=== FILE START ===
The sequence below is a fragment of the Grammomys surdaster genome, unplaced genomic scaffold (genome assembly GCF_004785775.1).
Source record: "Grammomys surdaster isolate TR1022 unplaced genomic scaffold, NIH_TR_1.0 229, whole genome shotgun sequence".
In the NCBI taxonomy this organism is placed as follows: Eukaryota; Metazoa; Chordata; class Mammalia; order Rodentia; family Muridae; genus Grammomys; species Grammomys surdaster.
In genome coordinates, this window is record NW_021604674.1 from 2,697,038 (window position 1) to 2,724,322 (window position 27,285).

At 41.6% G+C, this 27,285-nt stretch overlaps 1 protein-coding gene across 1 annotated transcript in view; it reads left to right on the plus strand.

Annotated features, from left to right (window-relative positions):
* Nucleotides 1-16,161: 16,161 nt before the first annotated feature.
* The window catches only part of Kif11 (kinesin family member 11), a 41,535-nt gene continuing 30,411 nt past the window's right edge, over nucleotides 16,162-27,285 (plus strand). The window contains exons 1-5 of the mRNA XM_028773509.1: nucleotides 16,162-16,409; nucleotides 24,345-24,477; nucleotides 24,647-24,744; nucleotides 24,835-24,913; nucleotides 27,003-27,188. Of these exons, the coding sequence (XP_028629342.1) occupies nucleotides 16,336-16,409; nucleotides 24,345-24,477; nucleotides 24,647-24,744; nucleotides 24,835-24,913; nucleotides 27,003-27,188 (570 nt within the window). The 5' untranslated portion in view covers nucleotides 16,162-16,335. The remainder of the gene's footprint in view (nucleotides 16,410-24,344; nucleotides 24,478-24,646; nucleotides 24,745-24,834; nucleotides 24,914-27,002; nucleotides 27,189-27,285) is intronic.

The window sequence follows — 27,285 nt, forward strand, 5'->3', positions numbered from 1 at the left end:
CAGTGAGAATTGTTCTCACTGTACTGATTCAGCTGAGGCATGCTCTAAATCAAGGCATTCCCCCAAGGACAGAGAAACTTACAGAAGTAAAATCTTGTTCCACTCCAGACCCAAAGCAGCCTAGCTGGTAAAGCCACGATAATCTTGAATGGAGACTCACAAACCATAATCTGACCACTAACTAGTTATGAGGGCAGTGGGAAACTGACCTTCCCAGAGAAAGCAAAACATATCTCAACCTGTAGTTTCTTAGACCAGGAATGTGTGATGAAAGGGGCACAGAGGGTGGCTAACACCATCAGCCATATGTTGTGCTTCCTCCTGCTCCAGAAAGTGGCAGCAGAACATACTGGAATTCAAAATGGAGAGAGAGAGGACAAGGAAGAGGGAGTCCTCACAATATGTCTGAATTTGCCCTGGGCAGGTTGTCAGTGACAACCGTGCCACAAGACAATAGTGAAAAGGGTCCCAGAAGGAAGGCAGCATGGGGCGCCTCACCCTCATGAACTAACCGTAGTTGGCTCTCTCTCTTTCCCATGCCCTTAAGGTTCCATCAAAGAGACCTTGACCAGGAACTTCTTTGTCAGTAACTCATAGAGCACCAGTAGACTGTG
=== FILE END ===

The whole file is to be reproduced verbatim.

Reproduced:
The sequence below is a fragment of the Grammomys surdaster genome, unplaced genomic scaffold (genome assembly GCF_004785775.1).
Source record: "Grammomys surdaster isolate TR1022 unplaced genomic scaffold, NIH_TR_1.0 229, whole genome shotgun sequence".
In the NCBI taxonomy this organism is placed as follows: Eukaryota; Metazoa; Chordata; class Mammalia; order Rodentia; family Muridae; genus Grammomys; species Grammomys surdaster.
In genome coordinates, this window is record NW_021604674.1 from 2,697,038 (window position 1) to 2,724,322 (window position 27,285).

At 41.6% G+C, this 27,285-nt stretch overlaps 1 protein-coding gene across 1 annotated transcript in view; it reads left to right on the plus strand.

Annotated features, from left to right (window-relative positions):
* Nucleotides 1-16,161: 16,161 nt before the first annotated feature.
* The window catches only part of Kif11 (kinesin family member 11), a 41,535-nt gene continuing 30,411 nt past the window's right edge, over nucleotides 16,162-27,285 (plus strand). The window contains exons 1-5 of the mRNA XM_028773509.1: nucleotides 16,162-16,409; nucleotides 24,345-24,477; nucleotides 24,647-24,744; nucleotides 24,835-24,913; nucleotides 27,003-27,188. Of these exons, the coding sequence (XP_028629342.1) occupies nucleotides 16,336-16,409; nucleotides 24,345-24,477; nucleotides 24,647-24,744; nucleotides 24,835-24,913; nucleotides 27,003-27,188 (570 nt within the window). The 5' untranslated portion in view covers nucleotides 16,162-16,335. The remainder of the gene's footprint in view (nucleotides 16,410-24,344; nucleotides 24,478-24,646; nucleotides 24,745-24,834; nucleotides 24,914-27,002; nucleotides 27,189-27,285) is intronic.

The window sequence follows — 27,285 nt, forward strand, 5'->3', positions numbered from 1 at the left end:
CAGTGAGAATTGTTCTCACTGTACTGATTCAGCTGAGGCATGCTCTAAATCAAGGCATTCCCCCAAGGACAGAGAAACTTACAGAAGTAAAATCTTGTTCCACTCCAGACCCAAAGCAGCCTAGCTGGTAAAGCCACGATAATCTTGAATGGAGACTCACAAACCATAATCTGACCACTAACTAGTTATGAGGGCAGTGGGAAACTGACCTTCCCAGAGAAAGCAAAACATATCTCAACCTGTAGTTTCTTAGACCAGGAATGTGTGATGAAAGGGGCACAGAGGGTGGCTAACACCATCAGCCATATGTTGTGCTTCCTCCTGCTCCAGAAAGTGGCAGCAGAACATACTGGAATTCAAAATGGAGAGAGAGAGGACAAGGAAGAGGGAGTCCTCACAATATGTCTGAATTTGCCCTGGGCAGGTTGTCAGTGACAACCGTGCCACAAGACAATAGTGAAAAGGGTCCCAGAAGGAAGGCAGCATGGGGCGCCTCACCCTCATGAACTAACCGTAGTTGGCTCTCTCTCTTTCCCATGCCCTTAAGGTTCCATCAAAGAGACCTTGACCAGGAACTTCTTTGTCAGTAACTCATAGAGCACCAGTAGACTGTG